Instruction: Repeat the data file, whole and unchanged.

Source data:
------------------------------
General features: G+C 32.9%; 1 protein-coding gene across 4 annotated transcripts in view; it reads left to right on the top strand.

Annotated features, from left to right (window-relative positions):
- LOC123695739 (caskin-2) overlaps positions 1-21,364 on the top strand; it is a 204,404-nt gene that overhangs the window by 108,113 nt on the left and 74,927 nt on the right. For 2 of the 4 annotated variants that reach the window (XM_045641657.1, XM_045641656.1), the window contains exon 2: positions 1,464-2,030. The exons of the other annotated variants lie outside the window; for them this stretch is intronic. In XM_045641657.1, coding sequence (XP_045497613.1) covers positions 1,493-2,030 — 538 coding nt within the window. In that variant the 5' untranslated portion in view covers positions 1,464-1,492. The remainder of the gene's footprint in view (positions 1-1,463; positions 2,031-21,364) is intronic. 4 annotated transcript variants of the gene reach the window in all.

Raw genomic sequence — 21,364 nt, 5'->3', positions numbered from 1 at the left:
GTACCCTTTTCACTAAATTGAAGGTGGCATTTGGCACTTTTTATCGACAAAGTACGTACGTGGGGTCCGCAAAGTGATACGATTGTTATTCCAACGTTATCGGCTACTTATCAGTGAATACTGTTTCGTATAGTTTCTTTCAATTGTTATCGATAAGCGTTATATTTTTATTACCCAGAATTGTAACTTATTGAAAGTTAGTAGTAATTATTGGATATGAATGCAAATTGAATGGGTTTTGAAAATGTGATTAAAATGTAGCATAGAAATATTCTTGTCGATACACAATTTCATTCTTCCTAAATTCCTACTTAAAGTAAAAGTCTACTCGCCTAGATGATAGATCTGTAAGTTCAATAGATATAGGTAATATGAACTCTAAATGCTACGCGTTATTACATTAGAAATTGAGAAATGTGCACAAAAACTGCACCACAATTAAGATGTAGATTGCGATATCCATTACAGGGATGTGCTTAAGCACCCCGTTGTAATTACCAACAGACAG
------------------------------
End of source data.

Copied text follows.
General features: G+C 32.9%; 1 protein-coding gene across 4 annotated transcripts in view; it reads left to right on the top strand.

Annotated features, from left to right (window-relative positions):
- LOC123695739 (caskin-2) overlaps positions 1-21,364 on the top strand; it is a 204,404-nt gene that overhangs the window by 108,113 nt on the left and 74,927 nt on the right. For 2 of the 4 annotated variants that reach the window (XM_045641657.1, XM_045641656.1), the window contains exon 2: positions 1,464-2,030. The exons of the other annotated variants lie outside the window; for them this stretch is intronic. In XM_045641657.1, coding sequence (XP_045497613.1) covers positions 1,493-2,030 — 538 coding nt within the window. In that variant the 5' untranslated portion in view covers positions 1,464-1,492. The remainder of the gene's footprint in view (positions 1-1,463; positions 2,031-21,364) is intronic. 4 annotated transcript variants of the gene reach the window in all.

Raw genomic sequence — 21,364 nt, 5'->3', positions numbered from 1 at the left:
GTACCCTTTTCACTAAATTGAAGGTGGCATTTGGCACTTTTTATCGACAAAGTACGTACGTGGGGTCCGCAAAGTGATACGATTGTTATTCCAACGTTATCGGCTACTTATCAGTGAATACTGTTTCGTATAGTTTCTTTCAATTGTTATCGATAAGCGTTATATTTTTATTACCCAGAATTGTAACTTATTGAAAGTTAGTAGTAATTATTGGATATGAATGCAAATTGAATGGGTTTTGAAAATGTGATTAAAATGTAGCATAGAAATATTCTTGTCGATACACAATTTCATTCTTCCTAAATTCCTACTTAAAGTAAAAGTCTACTCGCCTAGATGATAGATCTGTAAGTTCAATAGATATAGGTAATATGAACTCTAAATGCTACGCGTTATTACATTAGAAATTGAGAAATGTGCACAAAAACTGCACCACAATTAAGATGTAGATTGCGATATCCATTACAGGGATGTGCTTAAGCACCCCGTTGTAATTACCAACAGACAG